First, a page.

Knowing that ‘like’ means two things in the English language opens an understanding of this pre-disposition to saying yes. At a basic level it’s why you get more briefs from people who went to your school, or who like the same things. That, however, is a limited view. Yes, we tend to like people who are like us. Yet when you realise that people say yes more easily to people they identify with, it becomes logical to find out what people are really like, and to find those things in common that you can connect with.

 

You don’t need to have the same background to find things in common. Interestingly, the research shows that common personality traits easily bond us to people who are like us, and there is very little correlation between background and personality.

 

For this reason, many of the influence professionals I coach focus on learning as much about how they use their own psychological traits. A deeper understanding of your own qualities, and the ability to read the traits that others value, enables you to connect more deeply with others; even if they are different to you. If you understand that a person is, for example more ‘Big Picture’ than you, in that they don’t share your desire for details and precision, this insight will enable you to frame your approach to them in a way that is more understandable and likeable to them.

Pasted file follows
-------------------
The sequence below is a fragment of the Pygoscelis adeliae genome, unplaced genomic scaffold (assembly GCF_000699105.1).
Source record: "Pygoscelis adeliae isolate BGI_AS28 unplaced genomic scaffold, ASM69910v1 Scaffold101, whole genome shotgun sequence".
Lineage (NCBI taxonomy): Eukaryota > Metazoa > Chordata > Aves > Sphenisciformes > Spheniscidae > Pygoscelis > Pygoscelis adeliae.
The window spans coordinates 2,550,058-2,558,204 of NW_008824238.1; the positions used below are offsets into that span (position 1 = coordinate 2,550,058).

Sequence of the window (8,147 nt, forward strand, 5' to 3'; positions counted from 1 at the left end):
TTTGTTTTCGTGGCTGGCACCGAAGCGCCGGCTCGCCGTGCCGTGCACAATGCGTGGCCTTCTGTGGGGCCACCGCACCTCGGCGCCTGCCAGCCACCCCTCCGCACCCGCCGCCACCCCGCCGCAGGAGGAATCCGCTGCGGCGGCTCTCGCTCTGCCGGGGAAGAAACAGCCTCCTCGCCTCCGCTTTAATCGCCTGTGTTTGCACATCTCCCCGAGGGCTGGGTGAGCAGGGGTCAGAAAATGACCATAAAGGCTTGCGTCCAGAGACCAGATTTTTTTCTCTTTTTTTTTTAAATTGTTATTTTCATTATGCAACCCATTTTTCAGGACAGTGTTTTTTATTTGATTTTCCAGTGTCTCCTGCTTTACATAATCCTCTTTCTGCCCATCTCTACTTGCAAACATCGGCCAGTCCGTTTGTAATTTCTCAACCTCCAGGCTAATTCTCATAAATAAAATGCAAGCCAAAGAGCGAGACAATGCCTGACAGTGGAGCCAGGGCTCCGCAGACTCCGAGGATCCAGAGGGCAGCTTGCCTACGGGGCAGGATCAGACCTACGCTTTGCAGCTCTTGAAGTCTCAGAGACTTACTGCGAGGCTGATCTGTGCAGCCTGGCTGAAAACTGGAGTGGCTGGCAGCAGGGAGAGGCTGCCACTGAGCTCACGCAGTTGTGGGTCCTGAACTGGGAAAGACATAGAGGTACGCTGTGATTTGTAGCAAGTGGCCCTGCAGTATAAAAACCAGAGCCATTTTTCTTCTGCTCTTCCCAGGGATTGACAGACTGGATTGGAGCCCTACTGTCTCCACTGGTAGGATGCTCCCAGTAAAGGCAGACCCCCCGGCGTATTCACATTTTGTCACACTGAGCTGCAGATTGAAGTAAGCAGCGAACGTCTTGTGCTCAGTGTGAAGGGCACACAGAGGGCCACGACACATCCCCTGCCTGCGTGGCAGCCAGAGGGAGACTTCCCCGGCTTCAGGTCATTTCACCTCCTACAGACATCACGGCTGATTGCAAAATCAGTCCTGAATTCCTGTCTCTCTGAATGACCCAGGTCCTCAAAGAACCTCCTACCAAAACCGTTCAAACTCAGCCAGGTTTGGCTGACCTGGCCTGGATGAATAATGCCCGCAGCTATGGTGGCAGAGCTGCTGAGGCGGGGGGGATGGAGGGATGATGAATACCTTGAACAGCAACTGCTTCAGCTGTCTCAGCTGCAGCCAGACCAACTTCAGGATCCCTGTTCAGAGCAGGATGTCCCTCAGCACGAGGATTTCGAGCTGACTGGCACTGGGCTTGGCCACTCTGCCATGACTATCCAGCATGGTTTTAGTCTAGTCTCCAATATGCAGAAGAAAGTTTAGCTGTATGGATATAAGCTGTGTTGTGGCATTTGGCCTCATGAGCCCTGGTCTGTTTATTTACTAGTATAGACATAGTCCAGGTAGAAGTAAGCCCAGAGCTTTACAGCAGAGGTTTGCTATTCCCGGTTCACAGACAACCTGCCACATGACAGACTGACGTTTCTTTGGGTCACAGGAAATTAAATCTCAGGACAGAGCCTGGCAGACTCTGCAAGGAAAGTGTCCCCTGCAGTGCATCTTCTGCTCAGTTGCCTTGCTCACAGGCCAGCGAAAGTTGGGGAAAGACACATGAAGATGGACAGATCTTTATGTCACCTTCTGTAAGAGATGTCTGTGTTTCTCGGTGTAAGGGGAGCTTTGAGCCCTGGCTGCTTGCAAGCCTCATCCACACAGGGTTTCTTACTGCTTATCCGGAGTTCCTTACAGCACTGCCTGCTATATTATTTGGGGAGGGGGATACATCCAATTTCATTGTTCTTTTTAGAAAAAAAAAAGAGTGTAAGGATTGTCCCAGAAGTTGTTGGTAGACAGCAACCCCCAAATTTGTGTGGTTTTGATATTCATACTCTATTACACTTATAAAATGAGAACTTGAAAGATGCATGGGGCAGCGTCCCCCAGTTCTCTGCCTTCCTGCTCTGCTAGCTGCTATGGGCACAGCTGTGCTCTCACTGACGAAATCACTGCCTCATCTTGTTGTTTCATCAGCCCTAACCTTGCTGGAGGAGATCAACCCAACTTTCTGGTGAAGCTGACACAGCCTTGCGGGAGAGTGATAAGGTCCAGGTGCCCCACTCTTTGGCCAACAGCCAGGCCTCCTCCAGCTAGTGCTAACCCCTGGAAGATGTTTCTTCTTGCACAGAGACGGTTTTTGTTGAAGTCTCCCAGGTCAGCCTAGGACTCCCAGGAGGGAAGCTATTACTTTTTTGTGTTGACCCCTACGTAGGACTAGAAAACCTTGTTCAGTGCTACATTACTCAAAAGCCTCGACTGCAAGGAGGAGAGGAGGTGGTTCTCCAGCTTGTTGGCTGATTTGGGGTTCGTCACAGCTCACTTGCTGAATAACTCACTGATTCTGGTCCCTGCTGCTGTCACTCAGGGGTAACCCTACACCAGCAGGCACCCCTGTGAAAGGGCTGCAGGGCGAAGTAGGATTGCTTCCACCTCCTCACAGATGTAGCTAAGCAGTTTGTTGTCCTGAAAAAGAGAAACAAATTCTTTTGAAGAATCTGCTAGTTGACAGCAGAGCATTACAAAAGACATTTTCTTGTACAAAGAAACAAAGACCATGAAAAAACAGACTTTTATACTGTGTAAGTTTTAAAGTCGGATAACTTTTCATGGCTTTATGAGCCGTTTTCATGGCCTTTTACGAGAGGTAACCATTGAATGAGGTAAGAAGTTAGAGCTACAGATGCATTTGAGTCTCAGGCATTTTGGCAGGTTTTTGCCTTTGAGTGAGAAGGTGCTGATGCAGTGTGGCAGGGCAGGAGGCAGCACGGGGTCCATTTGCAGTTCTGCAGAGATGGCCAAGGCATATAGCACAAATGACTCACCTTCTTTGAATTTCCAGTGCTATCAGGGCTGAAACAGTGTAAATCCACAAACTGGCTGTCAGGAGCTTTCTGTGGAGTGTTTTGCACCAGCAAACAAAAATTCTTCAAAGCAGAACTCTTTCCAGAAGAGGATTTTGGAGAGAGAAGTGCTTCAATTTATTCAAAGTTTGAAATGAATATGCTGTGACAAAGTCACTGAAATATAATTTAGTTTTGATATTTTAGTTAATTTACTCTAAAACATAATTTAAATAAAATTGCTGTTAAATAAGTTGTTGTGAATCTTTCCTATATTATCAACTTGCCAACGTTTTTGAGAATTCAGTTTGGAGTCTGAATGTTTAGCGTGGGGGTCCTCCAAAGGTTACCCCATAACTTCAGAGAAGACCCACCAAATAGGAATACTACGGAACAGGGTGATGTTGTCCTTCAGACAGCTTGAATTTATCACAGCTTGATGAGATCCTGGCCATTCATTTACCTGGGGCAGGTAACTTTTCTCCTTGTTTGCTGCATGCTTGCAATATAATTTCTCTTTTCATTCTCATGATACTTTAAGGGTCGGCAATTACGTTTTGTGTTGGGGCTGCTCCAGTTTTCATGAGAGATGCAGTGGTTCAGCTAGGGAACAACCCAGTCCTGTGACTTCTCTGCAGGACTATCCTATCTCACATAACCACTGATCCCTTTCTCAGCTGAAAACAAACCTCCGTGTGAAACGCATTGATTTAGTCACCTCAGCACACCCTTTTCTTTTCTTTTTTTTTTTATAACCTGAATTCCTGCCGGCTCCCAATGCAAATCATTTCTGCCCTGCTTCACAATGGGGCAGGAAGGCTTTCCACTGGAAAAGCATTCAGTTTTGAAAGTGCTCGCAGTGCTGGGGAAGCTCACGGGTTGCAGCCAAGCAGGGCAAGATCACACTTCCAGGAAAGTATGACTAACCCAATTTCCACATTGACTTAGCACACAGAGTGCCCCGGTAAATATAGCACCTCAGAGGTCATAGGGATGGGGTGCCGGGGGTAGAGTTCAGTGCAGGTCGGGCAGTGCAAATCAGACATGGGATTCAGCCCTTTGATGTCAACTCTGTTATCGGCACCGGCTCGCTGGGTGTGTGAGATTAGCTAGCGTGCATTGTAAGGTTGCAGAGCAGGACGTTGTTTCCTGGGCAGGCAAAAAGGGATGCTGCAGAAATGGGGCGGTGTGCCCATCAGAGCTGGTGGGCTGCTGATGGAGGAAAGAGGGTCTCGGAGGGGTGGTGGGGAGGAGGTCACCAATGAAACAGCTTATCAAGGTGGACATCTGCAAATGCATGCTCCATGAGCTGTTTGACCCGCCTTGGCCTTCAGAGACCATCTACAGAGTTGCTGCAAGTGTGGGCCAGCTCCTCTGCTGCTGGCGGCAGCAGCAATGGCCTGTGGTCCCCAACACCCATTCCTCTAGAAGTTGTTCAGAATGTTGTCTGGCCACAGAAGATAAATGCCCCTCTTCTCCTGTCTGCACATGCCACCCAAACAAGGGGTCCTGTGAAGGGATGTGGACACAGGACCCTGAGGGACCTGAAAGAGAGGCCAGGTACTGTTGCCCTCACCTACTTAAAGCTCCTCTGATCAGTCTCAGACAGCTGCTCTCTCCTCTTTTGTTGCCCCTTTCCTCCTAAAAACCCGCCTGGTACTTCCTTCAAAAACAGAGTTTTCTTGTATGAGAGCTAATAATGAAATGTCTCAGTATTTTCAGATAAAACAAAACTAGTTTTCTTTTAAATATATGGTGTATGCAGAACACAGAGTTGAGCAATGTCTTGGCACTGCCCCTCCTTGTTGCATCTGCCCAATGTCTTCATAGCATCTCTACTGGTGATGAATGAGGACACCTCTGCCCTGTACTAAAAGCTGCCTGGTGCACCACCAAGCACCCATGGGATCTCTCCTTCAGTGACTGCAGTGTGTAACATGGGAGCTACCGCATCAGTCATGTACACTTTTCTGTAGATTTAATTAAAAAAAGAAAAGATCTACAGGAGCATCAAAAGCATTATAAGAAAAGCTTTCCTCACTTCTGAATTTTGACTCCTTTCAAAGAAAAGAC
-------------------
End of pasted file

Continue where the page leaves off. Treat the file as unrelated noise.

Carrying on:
Personality typing

 

Modern psychology tends to focus on the ‘Big 5’ traits: Openness, Conscientiousness, Extraversion, Agreeableness and Neuroticism. While these terms may not be familiar, there are many simple tools around that will help you to understand yourself in relation to these aspects of personality. Understanding yourself is step one, then it is easier to adapt and connect with anyone less like you.